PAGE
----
IS IMAX ENHANCED THE FUTURE OF HOME CINEMA?
When news first broke of a joint venture between IMAX Corp (it of the ginormous cinema screens) and DTS, I don’t mind admitting I was a bit cynical. After all, do we really need more certification nonsense for hardware and software?
But having now heard a demo, I think I’m prepared to change my tune, and eat some crow.
For those not quite up to speed, here’s what you need to know: IMAX Enhanced is a newly announced licensing and certification program which will cover high-end TVs, AV receivers and surround sound processors. It’s also a proprietary software encoding and mastering program for content.
According to the (admittedly not very detailed blurb) hardware suppliers will earn IMAX Enhanced certification if their gear meets predetermined performance benchmarks set by a committee of IMAX and DTS engineers.
If this all sounds a bit familiar, that’s because it treads the same path as the long standing THX certification program and to a certain extent UHD Premium, created by the UHD Alliance.
Sony, Denon and Marantz have already signed up. The first AV receivers to receive certification are already here, courtesy of firmware updates. Other parts of the puzzle are not so available.
But I think the really interesting bit is what might happen on the software front.
IMAX Enhanced software releases will apparently be mastered using proprietary post production software, supposedly to minimise noise in the 4K encoding process, with audio delivered using the DTS:X platform.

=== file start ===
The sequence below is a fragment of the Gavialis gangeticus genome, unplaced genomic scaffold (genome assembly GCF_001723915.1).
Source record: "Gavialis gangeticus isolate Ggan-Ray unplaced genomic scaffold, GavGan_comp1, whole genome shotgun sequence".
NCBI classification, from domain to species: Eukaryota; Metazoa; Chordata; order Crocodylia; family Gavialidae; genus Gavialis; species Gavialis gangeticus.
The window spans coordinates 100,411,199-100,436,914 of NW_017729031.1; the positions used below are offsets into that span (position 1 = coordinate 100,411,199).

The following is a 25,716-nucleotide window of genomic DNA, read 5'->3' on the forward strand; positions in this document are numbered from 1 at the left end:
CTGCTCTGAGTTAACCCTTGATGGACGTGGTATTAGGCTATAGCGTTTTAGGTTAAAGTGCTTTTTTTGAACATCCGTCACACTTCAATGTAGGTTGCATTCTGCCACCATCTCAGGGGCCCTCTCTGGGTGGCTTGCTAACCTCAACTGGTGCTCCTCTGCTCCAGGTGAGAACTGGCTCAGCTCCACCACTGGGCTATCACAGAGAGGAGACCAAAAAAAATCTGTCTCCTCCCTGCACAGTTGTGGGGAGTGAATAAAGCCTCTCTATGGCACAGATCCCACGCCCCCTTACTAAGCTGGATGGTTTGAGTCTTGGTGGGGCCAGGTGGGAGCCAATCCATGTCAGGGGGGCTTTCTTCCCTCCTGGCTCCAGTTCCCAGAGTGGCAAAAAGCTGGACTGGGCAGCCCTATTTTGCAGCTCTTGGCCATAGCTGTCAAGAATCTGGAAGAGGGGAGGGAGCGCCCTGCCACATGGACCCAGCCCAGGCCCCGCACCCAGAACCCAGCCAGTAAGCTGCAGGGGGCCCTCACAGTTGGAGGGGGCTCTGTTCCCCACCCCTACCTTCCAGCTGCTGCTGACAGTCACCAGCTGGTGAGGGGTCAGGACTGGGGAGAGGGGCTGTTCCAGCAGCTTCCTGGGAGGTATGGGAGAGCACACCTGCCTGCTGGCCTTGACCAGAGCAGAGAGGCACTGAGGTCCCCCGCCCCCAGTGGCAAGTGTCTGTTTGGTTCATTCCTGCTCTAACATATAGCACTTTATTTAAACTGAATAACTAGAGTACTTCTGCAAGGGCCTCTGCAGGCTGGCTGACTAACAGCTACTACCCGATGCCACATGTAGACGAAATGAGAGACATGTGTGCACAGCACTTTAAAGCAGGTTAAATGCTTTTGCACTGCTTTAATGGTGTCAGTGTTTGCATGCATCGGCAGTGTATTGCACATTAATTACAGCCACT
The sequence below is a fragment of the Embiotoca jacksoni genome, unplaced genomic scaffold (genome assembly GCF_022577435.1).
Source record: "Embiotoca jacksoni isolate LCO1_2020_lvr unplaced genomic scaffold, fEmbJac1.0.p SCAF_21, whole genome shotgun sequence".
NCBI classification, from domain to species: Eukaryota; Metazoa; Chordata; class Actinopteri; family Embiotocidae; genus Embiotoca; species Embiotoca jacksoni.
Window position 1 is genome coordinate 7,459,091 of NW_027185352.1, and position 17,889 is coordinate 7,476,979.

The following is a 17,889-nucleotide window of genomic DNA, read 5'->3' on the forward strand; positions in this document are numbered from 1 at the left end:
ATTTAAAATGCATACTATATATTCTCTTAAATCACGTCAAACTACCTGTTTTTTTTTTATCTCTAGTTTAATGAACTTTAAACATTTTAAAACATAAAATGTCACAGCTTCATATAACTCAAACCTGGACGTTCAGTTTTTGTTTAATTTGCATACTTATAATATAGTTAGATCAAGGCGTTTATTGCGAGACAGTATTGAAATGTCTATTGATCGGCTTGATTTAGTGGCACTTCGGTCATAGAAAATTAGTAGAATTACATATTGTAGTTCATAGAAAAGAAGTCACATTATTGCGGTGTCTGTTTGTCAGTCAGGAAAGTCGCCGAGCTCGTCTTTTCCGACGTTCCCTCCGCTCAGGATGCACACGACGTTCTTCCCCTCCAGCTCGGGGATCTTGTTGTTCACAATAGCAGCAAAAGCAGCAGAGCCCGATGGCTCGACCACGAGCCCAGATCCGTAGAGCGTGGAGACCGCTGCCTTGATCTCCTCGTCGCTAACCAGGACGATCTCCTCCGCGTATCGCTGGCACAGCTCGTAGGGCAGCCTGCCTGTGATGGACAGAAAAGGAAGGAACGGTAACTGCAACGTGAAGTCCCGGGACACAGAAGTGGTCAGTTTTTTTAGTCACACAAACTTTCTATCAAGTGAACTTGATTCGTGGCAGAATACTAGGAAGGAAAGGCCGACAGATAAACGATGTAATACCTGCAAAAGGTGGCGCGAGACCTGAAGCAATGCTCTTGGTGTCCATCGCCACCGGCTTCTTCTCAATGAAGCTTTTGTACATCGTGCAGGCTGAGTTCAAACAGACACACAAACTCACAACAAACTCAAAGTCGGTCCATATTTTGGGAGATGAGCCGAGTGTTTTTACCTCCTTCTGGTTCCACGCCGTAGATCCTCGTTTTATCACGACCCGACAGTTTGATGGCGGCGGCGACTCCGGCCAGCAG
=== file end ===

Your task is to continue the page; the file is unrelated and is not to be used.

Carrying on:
For DTS, this is a welcome second bite of the cherry. DTS:X has clearly lost out to Dolby Atmos, now undisputed champion of immersive audio. IMAX gives the DTS platform a fresh reason to exist.
My demo of IMAX Enhanced was sensationally good. The IMAX component used was a Marantz AV8805 13 channel processor, partnered with Marantz and Classe amplification and a loudspeaker array of KEF Reference speakers and Definitive Technology subwoofers.
The software, an early demo disc pressing, contained footage from IMAX documentaries and some Hollywood movies. The experience was jaw dropping
IMAX Enhanced clearly wants to claim the AV high ground. It says movies shot with IMAX cameras, and shown theatrically in a full IMAX aspect ratio, will be released full frame on IMAX 4K discs. Given the number of blockbuster titles shot with IMAX that are not being released with the same aspect ratio, the news will be warmly welcomed by film fans eager to see films in the way the director intended.
Equally as important, it says IMAX Enhanced audio will be delivered with the widest possible dynamic range. One standout demo sequence I heard, from the IMAX NASA Space Shuttle documentary The Dream is Alive, featured amazing dynamics and truly immersive audio.
Given the dramatic drop in the quality of Dolby Atmos movies released on Blu-ray, with restricted dynamics that barely warrant listening on a soundbar let alone a highend sound system (I’m pointing a finger at Disney here, which is largely responsible for this woeful trend), this can only be great news.
Significantly, all IMAX Enhanced Blu-ray discs appear to be completely compatible with existing home cinema hardware. So everyone can benefit.
Of course, it remains to be seen if IMAX Enhanced gets any traction with mainstream studios, but I’m keeping my fingers crossed. The home cinema market could do with a new performance hero. Maybe IMAX is what our eyes and ears have been waiting for?